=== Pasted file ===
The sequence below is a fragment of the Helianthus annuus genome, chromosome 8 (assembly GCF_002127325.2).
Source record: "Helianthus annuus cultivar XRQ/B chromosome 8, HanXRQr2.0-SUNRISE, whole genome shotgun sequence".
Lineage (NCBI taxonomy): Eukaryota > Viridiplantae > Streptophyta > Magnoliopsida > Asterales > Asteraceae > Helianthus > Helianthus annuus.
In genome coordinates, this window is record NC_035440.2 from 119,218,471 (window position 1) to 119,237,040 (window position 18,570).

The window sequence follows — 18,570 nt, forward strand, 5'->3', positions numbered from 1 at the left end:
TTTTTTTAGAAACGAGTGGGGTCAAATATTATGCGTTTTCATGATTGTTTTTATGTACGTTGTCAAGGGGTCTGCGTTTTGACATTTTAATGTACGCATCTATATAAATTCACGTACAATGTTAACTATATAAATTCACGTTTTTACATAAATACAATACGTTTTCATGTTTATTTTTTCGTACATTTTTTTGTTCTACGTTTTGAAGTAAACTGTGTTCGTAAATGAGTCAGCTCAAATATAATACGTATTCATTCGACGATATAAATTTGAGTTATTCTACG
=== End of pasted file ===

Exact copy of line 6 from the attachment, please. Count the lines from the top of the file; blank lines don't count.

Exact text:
TTTTTTTAGAAACGAGTGGGGTCAAATATTATGCGTTTTCATGATTGTTTTTATGTACGTTGTCAAGGGGTCTGCGTTTTGACATTTTAATGTACGCATCTATATAAATTCACGTACAATGTTAACTATATAAATTCACGTTTTTACATAAATACAATACGTTTTCATGTTTATTTTTTCGTACATTTTTTTGTTCTACGTTTTGAAGTAAACTGTGTTCGTAAATGAGTCAGCTCAAATATAATACGTATTCATTCGACGATATAAATTTGAGTTATTCTACG